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Paths to Power

by Newsweek Pakistan
Asif Hassan—AFP

Asif Hassan—AFP

Karachi, March 3

Back home from self-exile, Mustafa Kamal, the Muttahida Qaumi Movement’s ex-mayor of Karachi, held a fiery press conference on March 3. He excoriated his former party, extolled the Army, and demanded a radical revamp of Pakistan’s Constitution. The Rangers, who have effective control of Karachi, are central to his return. The Rangers have cut the MQM down to size and restored some semblance of order in chaotic Karachi. Like Kamal, they too have excoriated his former party, extolled themselves, and directly and indirectly demanded a radical revamp of Pakistan’s Constitution. These shared positions have led many to conclude that there’s more to Kamal’s arrival than meets the eye. Four days later, the Rangers asked the Supreme Court for formal policing powers across Sindh province. The Sindh Police correctly pointed out that the establishment of such a parallel law and justice system is not constitutional. The following day, the court rubbished the police’s defense against the Rangers’ claims and allegations and directed the provincial government to work with the Rangers to resolve the force’s “misgivings.” The public has started becoming skeptical of what is increasingly looking like an unvarnished power grab. But on the bright side, given Pakistan’s history, at least they’re asking this time around?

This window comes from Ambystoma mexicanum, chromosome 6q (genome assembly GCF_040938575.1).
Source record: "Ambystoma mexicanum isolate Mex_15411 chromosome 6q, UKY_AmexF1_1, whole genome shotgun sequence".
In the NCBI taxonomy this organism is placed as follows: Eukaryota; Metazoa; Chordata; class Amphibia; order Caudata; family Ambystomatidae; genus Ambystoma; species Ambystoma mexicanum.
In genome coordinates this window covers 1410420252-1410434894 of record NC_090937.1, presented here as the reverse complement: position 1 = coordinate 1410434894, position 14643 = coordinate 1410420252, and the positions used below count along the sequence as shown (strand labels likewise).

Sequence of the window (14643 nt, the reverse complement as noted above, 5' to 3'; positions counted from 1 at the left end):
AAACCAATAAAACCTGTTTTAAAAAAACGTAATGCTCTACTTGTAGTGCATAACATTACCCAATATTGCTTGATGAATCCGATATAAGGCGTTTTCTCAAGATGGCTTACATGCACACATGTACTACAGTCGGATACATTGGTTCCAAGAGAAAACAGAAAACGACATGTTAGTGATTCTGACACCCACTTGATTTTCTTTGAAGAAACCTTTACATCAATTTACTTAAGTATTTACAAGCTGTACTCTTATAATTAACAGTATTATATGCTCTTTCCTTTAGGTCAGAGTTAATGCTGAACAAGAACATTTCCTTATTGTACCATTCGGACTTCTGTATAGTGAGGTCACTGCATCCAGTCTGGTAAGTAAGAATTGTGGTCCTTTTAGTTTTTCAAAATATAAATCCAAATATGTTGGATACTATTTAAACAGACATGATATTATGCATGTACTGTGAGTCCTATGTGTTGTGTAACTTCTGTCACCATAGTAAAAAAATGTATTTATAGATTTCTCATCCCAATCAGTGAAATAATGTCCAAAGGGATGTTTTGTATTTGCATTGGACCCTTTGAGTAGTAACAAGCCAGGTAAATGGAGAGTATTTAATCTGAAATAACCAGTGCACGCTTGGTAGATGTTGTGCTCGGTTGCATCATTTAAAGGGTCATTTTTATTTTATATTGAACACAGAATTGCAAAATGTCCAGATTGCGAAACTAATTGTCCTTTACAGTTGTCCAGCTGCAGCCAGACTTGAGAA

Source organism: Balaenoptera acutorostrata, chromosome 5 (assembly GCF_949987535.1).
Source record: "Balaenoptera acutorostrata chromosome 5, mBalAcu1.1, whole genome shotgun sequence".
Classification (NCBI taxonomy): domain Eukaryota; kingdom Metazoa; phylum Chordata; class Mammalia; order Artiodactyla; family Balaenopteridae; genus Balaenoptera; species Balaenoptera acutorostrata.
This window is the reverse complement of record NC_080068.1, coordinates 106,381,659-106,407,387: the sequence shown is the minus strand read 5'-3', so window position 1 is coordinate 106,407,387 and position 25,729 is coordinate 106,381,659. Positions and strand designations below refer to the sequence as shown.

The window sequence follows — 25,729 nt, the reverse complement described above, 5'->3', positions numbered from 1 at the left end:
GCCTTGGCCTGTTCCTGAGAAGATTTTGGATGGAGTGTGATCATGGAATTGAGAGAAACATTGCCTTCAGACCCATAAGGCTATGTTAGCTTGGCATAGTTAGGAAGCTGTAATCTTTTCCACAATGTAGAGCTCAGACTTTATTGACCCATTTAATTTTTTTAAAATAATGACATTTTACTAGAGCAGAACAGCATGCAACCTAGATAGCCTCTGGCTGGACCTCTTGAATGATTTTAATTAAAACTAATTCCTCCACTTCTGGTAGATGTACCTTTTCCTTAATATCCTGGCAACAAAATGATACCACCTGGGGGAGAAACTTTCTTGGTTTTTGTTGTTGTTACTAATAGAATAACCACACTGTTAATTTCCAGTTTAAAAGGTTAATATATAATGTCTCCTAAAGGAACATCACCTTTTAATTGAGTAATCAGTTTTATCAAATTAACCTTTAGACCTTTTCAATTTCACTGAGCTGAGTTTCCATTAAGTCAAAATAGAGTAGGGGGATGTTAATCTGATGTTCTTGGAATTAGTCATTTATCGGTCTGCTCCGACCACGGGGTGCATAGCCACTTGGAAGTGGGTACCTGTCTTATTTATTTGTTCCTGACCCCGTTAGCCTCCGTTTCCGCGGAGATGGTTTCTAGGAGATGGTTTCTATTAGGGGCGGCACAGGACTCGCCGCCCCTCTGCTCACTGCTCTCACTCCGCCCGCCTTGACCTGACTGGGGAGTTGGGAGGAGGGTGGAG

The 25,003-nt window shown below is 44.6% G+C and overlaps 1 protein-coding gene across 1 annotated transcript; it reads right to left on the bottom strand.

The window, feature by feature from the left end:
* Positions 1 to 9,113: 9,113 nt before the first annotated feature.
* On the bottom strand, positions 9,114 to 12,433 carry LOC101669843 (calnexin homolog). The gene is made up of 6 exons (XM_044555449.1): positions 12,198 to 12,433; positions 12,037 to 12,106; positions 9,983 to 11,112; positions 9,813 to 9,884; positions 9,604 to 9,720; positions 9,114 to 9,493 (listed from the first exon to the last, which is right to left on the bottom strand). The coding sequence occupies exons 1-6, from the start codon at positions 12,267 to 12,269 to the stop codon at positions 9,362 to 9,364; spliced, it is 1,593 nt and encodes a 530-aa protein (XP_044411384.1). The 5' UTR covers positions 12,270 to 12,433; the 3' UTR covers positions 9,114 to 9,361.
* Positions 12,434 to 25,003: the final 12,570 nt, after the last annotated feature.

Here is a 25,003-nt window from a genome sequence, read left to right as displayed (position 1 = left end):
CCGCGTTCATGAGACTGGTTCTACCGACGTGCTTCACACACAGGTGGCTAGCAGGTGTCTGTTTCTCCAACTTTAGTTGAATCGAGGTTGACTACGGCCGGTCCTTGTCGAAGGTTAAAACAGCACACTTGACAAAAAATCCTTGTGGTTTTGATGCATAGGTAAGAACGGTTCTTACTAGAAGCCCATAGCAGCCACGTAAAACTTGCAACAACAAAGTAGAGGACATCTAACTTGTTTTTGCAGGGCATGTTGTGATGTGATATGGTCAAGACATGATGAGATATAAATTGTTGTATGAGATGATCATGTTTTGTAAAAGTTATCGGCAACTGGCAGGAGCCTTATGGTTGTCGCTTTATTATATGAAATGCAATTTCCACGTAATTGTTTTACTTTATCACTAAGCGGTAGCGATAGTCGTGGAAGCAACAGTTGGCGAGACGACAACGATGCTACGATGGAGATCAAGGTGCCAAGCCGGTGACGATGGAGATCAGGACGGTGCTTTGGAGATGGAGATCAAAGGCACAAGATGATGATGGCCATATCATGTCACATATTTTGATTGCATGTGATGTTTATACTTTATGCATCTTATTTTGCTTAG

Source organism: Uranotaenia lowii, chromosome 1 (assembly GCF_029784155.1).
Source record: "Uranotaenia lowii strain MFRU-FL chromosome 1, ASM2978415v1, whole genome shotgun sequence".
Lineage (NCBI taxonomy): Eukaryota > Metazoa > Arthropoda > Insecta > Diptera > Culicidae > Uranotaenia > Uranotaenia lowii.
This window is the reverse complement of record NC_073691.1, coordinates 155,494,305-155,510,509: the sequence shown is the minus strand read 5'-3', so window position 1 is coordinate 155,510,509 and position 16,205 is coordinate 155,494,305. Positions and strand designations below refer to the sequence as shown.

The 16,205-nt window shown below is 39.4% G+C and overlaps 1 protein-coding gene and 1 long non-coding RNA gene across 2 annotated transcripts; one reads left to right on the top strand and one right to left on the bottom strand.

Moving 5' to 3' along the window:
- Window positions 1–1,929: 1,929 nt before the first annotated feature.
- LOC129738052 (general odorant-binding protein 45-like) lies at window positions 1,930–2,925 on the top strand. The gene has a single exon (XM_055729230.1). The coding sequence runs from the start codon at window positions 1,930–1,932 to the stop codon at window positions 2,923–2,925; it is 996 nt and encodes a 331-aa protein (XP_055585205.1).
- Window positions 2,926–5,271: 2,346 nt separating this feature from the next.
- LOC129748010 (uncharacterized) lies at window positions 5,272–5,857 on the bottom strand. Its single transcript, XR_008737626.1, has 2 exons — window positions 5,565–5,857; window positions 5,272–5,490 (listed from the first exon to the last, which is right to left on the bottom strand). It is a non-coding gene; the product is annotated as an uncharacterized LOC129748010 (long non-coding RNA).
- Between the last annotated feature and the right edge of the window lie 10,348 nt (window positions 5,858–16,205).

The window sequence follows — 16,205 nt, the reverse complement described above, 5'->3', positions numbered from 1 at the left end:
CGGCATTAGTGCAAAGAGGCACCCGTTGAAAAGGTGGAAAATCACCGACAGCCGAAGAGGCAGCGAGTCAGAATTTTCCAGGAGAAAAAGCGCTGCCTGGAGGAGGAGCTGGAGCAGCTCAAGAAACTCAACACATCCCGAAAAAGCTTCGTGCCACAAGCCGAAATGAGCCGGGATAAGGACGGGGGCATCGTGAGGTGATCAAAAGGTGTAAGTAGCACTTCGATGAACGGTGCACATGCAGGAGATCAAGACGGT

From our March 12-19, 2016, issue.

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Junaid Hyder Shah March 10, 2016 - 2:04 pm

Not asking only but playing a very positive role. The Army not restored order in Karachi and other parts of countrybut are fighting seriously and effectively against all types of terrorism. Above all they are treading slowly lest Altaf won’t become another Mujib.

Farhan March 11, 2016 - 10:02 am

This article has tried to establish a link between emergence of a new political force and clean-up action by a law enforcement agency. What it has missed out is the linkage with recent successful cleansing of criminality from Karachi. A follow-up justifies requirement of an improved political order and revamping of ineffective policing system. Karaci has to go peaceful. Its the jugular vein of Pakistan. Security is the first fundamental step in that direction. However is beyound the capacity of its current Police force. Karachi Police has been politicized; it has infiltrated by criminal elements and is corrupt to the core. Solution: Karachi Police should be disbanded and Rangers should fill the interim vaccum while a new competent Police Force should be raised.


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